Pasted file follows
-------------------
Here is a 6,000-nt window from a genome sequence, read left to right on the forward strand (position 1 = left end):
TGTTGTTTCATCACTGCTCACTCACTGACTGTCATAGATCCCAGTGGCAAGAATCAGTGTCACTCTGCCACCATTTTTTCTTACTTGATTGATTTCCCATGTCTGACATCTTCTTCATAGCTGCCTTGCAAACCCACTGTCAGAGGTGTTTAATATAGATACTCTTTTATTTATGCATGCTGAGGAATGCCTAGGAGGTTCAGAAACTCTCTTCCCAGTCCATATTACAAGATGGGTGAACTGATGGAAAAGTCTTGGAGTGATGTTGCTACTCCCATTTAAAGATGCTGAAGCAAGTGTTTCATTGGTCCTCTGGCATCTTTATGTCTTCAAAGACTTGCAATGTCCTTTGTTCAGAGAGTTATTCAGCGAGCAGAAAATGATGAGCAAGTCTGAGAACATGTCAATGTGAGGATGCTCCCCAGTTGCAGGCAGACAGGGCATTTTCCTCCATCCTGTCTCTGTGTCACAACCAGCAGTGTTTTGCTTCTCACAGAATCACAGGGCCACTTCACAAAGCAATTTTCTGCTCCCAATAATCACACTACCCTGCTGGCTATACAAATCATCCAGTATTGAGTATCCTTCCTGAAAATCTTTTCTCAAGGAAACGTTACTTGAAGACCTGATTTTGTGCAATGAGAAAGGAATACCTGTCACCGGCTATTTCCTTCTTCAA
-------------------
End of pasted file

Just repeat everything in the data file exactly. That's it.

Here is a 6,000-nt window from a genome sequence, read left to right on the forward strand (position 1 = left end):
TGTTGTTTCATCACTGCTCACTCACTGACTGTCATAGATCCCAGTGGCAAGAATCAGTGTCACTCTGCCACCATTTTTTCTTACTTGATTGATTTCCCATGTCTGACATCTTCTTCATAGCTGCCTTGCAAACCCACTGTCAGAGGTGTTTAATATAGATACTCTTTTATTTATGCATGCTGAGGAATGCCTAGGAGGTTCAGAAACTCTCTTCCCAGTCCATATTACAAGATGGGTGAACTGATGGAAAAGTCTTGGAGTGATGTTGCTACTCCCATTTAAAGATGCTGAAGCAAGTGTTTCATTGGTCCTCTGGCATCTTTATGTCTTCAAAGACTTGCAATGTCCTTTGTTCAGAGAGTTATTCAGCGAGCAGAAAATGATGAGCAAGTCTGAGAACATGTCAATGTGAGGATGCTCCCCAGTTGCAGGCAGACAGGGCATTTTCCTCCATCCTGTCTCTGTGTCACAACCAGCAGTGTTTTGCTTCTCACAGAATCACAGGGCCACTTCACAAAGCAATTTTCTGCTCCCAATAATCACACTACCCTGCTGGCTATACAAATCATCCAGTATTGAGTATCCTTCCTGAAAATCTTTTCTCAAGGAAACGTTACTTGAAGACCTGATTTTGTGCAATGAGAAAGGAATACCTGTCACCGGCTATTTCCTTCTTCAA